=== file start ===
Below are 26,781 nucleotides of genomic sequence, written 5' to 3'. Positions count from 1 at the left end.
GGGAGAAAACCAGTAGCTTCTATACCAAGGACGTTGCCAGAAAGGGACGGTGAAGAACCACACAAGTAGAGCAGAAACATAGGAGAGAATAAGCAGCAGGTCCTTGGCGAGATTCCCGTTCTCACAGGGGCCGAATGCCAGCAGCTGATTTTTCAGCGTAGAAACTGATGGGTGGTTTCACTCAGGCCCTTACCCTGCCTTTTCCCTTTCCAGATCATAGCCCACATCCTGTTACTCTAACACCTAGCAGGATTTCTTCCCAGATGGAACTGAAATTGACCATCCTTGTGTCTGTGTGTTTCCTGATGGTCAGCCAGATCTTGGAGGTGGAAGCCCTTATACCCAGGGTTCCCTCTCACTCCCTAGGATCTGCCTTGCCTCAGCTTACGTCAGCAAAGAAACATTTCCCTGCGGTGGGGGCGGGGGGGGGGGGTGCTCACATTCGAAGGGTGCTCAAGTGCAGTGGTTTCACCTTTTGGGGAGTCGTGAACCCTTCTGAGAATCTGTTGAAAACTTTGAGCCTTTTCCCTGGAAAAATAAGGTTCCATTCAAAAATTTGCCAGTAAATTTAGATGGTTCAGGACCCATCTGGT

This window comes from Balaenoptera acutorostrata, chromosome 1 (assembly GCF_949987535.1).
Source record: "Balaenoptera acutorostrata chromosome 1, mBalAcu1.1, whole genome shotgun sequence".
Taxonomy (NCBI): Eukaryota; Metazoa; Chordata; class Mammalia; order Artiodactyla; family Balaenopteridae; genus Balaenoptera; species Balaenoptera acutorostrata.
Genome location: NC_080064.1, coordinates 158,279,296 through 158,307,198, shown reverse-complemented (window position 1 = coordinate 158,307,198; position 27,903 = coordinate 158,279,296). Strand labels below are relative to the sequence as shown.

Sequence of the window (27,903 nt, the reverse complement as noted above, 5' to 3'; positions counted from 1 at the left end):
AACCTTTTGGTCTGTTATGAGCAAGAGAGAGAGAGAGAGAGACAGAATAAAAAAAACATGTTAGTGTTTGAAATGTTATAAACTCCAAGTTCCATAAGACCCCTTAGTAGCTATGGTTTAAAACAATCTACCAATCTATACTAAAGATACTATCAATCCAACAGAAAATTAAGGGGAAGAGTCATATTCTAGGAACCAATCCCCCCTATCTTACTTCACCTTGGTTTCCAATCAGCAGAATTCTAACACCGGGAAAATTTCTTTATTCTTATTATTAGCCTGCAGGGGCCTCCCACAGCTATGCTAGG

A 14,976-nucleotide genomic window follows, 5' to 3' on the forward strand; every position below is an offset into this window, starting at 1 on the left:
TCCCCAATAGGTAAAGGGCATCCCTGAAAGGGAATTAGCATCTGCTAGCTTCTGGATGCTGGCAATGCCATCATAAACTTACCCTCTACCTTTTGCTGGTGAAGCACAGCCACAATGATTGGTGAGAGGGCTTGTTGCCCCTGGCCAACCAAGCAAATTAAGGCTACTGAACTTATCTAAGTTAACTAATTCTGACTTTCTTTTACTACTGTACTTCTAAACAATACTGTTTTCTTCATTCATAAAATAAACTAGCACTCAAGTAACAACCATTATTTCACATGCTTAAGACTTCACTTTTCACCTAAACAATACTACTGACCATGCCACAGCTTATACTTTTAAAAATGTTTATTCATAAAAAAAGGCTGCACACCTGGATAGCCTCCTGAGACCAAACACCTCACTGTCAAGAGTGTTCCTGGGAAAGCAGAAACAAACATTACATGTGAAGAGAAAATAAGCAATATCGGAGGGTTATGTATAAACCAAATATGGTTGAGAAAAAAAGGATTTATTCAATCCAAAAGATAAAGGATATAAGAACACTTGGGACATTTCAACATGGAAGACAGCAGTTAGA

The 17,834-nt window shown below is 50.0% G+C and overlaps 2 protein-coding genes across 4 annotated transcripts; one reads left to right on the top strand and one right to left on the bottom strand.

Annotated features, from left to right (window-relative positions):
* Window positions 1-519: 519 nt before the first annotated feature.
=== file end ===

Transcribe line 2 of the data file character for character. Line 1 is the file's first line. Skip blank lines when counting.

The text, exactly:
GGGAGAAAACCAGTAGCTTCTATACCAAGGACGTTGCCAGAAAGGGACGGTGAAGAACCACACAAGTAGAGCAGAAACATAGGAGAGAATAAGCAGCAGGTCCTTGGCGAGATTCCCGTTCTCACAGGGGCCGAATGCCAGCAGCTGATTTTTCAGCGTAGAAACTGATGGGTGGTTTCACTCAGGCCCTTACCCTGCCTTTTCCCTTTCCAGATCATAGCCCACATCCTGTTACTCTAACACCTAGCAGGATTTCTTCCCAGATGGAACTGAAATTGACCATCCTTGTGTCTGTGTGTTTCCTGATGGTCAGCCAGATCTTGGAGGTGGAAGCCCTTATACCCAGGGTTCCCTCTCACTCCCTAGGATCTGCCTTGCCTCAGCTTACGTCAGCAAAGAAACATTTCCCTGCGGTGGGGGCGGGGGGGGGGGGTGCTCACATTCGAAGGGTGCTCAAGTGCAGTGGTTTCACCTTTTGGGGAGTCGTGAACCCTTCTGAGAATCTGTTGAAAACTTTGAGCCTTTTCCCTGGAAAAATAAGGTTCCATTCAAAAATTTGCCAGTAAATTTAGATGGTTCAGGACCCATCTGGT